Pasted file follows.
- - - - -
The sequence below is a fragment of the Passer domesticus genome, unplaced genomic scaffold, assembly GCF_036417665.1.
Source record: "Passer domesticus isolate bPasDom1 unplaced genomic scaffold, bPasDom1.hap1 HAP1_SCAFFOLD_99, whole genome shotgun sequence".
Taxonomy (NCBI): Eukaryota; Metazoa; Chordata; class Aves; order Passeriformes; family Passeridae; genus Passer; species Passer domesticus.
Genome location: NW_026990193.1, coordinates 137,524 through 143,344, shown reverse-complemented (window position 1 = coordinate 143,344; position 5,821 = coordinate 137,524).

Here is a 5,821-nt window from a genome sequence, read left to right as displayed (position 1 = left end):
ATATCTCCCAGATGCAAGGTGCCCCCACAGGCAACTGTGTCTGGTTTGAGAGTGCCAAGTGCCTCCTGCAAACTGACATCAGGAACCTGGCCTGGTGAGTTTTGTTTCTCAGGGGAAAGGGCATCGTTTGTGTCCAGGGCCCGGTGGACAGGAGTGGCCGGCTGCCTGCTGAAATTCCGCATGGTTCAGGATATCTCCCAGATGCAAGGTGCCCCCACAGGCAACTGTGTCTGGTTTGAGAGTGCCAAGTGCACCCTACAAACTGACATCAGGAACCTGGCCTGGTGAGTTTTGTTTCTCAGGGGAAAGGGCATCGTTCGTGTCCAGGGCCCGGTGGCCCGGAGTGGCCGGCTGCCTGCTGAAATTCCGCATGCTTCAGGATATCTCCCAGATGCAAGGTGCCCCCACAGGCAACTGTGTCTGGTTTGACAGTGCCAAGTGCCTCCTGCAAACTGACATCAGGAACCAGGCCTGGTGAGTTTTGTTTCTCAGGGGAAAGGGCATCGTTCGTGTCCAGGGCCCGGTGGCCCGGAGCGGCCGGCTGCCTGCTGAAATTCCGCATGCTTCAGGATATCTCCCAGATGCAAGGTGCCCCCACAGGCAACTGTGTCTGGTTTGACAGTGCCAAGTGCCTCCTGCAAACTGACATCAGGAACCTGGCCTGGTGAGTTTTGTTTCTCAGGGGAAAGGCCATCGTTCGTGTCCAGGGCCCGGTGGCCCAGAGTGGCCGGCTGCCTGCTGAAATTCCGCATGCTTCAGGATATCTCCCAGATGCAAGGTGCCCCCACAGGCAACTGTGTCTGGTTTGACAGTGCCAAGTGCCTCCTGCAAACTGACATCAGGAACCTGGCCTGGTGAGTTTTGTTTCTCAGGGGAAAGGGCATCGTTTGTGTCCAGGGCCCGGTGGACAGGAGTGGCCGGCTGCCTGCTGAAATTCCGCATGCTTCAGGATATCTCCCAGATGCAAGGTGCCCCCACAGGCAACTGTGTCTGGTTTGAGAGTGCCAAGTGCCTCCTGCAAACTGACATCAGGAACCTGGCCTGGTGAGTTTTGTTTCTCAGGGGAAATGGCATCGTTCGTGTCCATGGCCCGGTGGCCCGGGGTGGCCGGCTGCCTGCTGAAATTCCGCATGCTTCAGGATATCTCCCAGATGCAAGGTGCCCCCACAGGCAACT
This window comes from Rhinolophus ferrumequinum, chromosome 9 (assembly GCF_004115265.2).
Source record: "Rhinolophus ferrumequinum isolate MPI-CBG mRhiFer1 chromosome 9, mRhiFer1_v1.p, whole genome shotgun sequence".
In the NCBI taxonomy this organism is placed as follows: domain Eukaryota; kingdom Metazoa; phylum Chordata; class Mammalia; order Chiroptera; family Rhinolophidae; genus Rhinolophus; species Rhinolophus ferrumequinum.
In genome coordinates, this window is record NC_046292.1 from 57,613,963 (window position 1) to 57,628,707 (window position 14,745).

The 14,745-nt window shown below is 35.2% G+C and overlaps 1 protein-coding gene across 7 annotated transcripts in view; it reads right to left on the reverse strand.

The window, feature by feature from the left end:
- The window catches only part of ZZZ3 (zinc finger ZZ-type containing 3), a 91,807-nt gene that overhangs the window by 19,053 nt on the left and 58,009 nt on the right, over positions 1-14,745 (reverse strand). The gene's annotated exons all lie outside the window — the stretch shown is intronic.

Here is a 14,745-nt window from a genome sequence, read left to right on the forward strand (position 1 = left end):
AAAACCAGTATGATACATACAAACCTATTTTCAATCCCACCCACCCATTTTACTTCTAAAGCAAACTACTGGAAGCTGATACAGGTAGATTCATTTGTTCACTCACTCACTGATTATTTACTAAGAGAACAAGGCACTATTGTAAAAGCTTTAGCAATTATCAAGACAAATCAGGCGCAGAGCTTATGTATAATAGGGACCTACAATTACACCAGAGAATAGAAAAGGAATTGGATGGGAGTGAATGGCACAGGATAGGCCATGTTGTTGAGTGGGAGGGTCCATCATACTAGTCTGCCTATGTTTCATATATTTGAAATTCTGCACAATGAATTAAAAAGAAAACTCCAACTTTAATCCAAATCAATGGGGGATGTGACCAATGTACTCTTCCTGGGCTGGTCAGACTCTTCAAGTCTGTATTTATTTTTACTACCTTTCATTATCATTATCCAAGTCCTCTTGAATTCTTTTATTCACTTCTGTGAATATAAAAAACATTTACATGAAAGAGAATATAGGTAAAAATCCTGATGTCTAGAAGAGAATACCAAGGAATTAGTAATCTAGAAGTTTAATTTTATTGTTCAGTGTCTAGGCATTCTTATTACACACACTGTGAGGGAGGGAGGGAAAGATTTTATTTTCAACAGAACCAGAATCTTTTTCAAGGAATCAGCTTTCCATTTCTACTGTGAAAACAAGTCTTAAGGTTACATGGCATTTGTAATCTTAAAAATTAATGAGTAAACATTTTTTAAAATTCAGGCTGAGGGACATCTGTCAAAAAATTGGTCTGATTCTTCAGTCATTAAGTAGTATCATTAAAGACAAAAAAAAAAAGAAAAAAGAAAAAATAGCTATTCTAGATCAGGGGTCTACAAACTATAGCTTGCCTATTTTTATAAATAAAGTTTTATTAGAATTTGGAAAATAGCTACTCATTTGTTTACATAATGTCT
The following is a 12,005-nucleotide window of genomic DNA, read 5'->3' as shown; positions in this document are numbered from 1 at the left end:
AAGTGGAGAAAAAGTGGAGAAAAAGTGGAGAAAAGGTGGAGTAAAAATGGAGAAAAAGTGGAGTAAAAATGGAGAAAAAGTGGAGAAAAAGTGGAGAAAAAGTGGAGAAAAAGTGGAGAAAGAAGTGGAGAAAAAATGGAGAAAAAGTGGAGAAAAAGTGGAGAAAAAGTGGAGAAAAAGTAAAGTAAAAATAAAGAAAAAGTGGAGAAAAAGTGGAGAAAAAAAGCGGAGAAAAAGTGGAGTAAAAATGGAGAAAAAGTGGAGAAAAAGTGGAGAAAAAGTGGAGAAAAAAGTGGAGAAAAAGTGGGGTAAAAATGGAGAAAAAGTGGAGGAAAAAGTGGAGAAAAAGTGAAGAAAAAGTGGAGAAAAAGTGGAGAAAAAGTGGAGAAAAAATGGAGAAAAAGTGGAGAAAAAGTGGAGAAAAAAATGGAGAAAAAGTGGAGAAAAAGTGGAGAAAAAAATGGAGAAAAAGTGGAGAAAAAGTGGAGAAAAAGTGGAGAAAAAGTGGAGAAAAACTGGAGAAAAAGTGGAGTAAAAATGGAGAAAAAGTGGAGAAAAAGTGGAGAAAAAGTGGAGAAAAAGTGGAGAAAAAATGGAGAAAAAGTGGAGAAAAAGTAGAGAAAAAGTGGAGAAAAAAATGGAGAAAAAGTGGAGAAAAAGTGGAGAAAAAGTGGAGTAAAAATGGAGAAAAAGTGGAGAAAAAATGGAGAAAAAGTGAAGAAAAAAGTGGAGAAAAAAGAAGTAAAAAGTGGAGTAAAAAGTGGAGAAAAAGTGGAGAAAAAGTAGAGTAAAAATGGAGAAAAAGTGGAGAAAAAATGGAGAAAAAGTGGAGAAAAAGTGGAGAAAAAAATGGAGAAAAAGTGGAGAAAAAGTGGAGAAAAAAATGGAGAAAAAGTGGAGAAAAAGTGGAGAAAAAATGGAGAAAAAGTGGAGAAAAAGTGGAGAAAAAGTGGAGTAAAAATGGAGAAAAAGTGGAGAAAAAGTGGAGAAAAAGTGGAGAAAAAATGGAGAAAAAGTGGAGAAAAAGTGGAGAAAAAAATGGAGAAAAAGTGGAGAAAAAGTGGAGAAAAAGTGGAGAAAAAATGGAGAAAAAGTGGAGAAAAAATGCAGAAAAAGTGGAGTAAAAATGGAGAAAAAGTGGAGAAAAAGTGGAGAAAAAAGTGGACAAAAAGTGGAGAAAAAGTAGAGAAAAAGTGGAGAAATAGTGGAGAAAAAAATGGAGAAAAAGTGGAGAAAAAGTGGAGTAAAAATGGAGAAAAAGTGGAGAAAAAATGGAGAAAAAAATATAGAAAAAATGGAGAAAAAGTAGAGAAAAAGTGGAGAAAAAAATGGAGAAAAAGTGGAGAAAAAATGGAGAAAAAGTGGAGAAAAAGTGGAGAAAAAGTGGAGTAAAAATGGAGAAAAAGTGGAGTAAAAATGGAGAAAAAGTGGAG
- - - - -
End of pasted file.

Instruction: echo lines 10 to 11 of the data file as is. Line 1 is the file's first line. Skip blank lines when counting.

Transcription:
In genome coordinates, this window is record NC_046292.1 from 57,613,963 (window position 1) to 57,628,707 (window position 14,745).

The 14,745-nt window shown below is 35.2% G+C and overlaps 1 protein-coding gene across 7 annotated transcripts in view; it reads right to left on the reverse strand.